Part 2: Down Endoscope

8/16/10–Among e-mail friends, I used to start letters "Up periscope" if I had been away quite a while, immersed in work, and sign off "Down periscope" if I expected to be submerged again for some time. But Monday, August 16 was "Down Endoscope Day" for me.

Friday was hematemesis day, and after a weekend of "watchful waiting," Diane reached Dr. Garnto, our gastroenterologist, early Monday. He and his wife Nancy have been friends of ours for 30 years. We used to be neighbors and our sons grew up together. His son was my student in anatomy and physiology a couple of years ago and played a small part in getting him into a master’s program in physical therapy. Garnto also mentored one of my best premed students, Jared, over this summer, before any of us suspected I would soon be Garnto’s patient.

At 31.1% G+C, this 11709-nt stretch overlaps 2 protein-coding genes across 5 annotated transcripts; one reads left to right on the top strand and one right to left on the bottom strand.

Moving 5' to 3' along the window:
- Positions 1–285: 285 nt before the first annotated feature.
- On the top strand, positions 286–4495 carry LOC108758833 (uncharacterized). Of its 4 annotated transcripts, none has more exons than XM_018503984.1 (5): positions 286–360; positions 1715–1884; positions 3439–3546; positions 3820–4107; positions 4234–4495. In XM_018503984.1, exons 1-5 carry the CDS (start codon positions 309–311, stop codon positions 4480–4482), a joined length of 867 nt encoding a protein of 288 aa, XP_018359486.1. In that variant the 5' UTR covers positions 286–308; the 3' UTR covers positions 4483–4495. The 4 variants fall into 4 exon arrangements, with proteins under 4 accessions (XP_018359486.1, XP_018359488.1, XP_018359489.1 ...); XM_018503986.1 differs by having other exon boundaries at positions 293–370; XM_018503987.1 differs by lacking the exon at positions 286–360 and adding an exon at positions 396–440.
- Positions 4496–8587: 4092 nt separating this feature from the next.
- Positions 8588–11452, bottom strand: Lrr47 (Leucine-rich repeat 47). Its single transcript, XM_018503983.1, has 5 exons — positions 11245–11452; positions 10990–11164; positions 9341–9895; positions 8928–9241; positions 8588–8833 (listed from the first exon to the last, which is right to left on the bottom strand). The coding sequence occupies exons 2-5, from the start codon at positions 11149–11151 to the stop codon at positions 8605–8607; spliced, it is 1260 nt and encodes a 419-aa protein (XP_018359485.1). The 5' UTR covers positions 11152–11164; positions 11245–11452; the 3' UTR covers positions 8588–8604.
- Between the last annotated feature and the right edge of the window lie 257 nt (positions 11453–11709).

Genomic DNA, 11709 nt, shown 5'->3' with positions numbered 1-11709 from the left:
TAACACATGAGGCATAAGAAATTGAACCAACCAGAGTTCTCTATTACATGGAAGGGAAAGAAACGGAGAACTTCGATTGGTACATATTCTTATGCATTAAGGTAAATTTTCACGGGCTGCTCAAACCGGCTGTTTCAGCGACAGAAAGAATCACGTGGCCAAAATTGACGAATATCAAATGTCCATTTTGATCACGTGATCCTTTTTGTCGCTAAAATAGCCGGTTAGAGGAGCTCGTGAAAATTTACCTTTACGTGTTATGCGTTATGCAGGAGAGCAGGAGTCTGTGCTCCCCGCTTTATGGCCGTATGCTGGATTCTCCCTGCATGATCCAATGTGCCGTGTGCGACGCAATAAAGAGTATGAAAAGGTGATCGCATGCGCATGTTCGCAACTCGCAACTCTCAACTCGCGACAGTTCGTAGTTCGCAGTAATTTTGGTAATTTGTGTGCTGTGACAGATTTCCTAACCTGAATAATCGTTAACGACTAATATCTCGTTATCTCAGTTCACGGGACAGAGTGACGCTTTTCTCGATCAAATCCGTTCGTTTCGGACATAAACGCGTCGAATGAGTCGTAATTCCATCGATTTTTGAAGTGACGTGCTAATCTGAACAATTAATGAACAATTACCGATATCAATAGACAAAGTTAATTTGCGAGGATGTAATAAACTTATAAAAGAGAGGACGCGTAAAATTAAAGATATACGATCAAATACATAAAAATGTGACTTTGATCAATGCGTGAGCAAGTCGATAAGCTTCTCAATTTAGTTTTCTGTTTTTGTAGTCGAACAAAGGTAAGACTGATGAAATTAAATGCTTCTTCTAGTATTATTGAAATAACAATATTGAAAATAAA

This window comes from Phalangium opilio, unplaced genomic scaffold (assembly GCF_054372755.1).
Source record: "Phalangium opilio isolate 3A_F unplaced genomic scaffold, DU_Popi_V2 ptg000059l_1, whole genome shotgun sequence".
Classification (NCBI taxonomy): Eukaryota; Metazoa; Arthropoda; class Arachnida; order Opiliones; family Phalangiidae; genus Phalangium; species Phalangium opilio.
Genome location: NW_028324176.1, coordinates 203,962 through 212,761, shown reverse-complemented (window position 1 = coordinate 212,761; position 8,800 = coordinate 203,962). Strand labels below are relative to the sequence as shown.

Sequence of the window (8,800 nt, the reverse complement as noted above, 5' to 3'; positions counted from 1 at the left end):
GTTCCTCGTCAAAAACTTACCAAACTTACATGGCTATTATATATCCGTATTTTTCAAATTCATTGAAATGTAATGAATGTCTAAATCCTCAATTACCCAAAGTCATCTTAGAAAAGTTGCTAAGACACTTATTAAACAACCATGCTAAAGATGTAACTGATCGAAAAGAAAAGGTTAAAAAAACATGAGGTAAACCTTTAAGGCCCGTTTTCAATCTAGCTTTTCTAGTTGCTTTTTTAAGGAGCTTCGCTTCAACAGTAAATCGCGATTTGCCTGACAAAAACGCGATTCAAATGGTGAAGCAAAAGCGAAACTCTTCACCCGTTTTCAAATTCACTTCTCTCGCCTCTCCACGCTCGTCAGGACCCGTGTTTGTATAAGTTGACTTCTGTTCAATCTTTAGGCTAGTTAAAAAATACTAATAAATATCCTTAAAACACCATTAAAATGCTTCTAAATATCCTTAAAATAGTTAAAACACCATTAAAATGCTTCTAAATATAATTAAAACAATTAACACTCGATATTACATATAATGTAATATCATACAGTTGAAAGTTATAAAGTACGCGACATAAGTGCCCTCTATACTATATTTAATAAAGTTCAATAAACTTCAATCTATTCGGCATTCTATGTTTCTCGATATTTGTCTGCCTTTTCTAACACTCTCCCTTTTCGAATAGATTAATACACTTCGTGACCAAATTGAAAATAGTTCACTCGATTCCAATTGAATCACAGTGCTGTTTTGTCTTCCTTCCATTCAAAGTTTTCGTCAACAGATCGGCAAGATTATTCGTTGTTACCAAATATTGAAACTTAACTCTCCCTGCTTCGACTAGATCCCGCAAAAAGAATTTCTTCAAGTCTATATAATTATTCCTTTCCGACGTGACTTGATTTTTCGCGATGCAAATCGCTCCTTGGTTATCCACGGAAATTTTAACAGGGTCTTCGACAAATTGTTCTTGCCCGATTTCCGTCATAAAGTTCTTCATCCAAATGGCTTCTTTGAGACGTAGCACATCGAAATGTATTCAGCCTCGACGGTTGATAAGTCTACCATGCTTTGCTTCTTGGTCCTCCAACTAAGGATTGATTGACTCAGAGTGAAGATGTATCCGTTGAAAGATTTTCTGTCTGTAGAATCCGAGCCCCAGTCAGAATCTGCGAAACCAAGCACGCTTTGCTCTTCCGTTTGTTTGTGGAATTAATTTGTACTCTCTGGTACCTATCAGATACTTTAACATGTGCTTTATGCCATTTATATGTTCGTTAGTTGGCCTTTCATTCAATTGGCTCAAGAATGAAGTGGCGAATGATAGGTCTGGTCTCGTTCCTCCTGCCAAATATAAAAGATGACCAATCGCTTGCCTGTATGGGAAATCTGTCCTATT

Garnto said I could come to the hospital in about 2 hours for an upper GI endoscopy–an EGD (esophagogastroduodenal endoscopy). I know that word is a mouthful, but the endoscope itself isn’t; it’s a noseful. I’ve always recoiled at the thought of anyone sticking a long tube down my nose to look into my stomach–and here I was about to be subjected to exactly that. So at 11:30, I checked into Outpatient Services. Garnto’s staff knew me well and kidded a bit, "Take good care of this one. That’s Jared’s professor."